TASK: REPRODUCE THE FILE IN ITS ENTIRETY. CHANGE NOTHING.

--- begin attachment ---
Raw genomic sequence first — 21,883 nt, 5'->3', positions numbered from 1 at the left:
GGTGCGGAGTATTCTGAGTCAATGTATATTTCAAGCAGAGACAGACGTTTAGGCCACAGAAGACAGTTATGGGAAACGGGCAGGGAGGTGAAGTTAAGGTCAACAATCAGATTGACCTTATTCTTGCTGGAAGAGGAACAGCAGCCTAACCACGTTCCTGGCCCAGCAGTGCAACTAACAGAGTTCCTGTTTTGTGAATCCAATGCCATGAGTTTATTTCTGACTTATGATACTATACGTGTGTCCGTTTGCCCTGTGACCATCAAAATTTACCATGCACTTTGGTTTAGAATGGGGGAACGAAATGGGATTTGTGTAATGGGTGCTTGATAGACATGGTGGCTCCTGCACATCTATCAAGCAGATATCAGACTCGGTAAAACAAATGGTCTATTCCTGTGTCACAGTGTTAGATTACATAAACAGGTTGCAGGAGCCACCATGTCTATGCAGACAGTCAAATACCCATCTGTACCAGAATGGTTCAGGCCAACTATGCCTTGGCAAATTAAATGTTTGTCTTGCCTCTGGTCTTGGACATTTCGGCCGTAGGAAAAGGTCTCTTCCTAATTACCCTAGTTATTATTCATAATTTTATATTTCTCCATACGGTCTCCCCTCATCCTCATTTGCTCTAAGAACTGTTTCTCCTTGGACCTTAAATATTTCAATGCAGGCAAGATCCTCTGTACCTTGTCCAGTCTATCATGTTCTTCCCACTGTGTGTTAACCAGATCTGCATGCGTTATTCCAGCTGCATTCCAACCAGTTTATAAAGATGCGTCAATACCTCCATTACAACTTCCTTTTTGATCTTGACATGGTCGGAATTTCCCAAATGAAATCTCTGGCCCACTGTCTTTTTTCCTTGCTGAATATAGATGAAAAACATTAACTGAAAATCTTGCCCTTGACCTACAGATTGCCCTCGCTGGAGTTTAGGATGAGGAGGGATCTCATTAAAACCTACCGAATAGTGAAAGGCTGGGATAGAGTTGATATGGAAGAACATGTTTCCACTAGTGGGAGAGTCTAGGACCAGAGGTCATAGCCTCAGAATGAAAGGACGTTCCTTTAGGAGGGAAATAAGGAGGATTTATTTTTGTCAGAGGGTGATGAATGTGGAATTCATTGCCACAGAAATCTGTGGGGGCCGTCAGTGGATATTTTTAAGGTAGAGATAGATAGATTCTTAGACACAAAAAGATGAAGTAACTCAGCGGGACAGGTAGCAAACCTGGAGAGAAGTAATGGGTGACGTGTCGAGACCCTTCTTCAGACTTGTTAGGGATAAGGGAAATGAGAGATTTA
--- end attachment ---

Raw genomic sequence first — 21,883 nt, 5'->3', positions numbered from 1 at the left:
GGTGCGGAGTATTCTGAGTCAATGTATATTTCAAGCAGAGACAGACGTTTAGGCCACAGAAGACAGTTATGGGAAACGGGCAGGGAGGTGAAGTTAAGGTCAACAATCAGATTGACCTTATTCTTGCTGGAAGAGGAACAGCAGCCTAACCACGTTCCTGGCCCAGCAGTGCAACTAACAGAGTTCCTGTTTTGTGAATCCAATGCCATGAGTTTATTTCTGACTTATGATACTATACGTGTGTCCGTTTGCCCTGTGACCATCAAAATTTACCATGCACTTTGGTTTAGAATGGGGGAACGAAATGGGATTTGTGTAATGGGTGCTTGATAGACATGGTGGCTCCTGCACATCTATCAAGCAGATATCAGACTCGGTAAAACAAATGGTCTATTCCTGTGTCACAGTGTTAGATTACATAAACAGGTTGCAGGAGCCACCATGTCTATGCAGACAGTCAAATACCCATCTGTACCAGAATGGTTCAGGCCAACTATGCCTTGGCAAATTAAATGTTTGTCTTGCCTCTGGTCTTGGACATTTCGGCCGTAGGAAAAGGTCTCTTCCTAATTACCCTAGTTATTATTCATAATTTTATATTTCTCCATACGGTCTCCCCTCATCCTCATTTGCTCTAAGAACTGTTTCTCCTTGGACCTTAAATATTTCAATGCAGGCAAGATCCTCTGTACCTTGTCCAGTCTATCATGTTCTTCCCACTGTGTGTTAACCAGATCTGCATGCGTTATTCCAGCTGCATTCCAACCAGTTTATAAAGATGCGTCAATACCTCCATTACAACTTCCTTTTTGATCTTGACATGGTCGGAATTTCCCAAATGAAATCTCTGGCCCACTGTCTTTTTTCCTTGCTGAATATAGATGAAAAACATTAACTGAAAATCTTGCCCTTGACCTACAGATTGCCCTCGCTGGAGTTTAGGATGAGGAGGGATCTCATTAAAACCTACCGAATAGTGAAAGGCTGGGATAGAGTTGATATGGAAGAACATGTTTCCACTAGTGGGAGAGTCTAGGACCAGAGGTCATAGCCTCAGAATGAAAGGACGTTCCTTTAGGAGGGAAATAAGGAGGATTTATTTTTGTCAGAGGGTGATGAATGTGGAATTCATTGCCACAGAAATCTGTGGGGGCCGTCAGTGGATATTTTTAAGGTAGAGATAGATAGATTCTTAGACACAAAAAGATGAAGTAACTCAGCGGGACAGGTAGCAAACCTGGAGAGAAGTAATGGGTGACGTGTCGAGACCCTTCTTCAGACTTGTTAGGGATAAGGGAAATGAGAGATTTA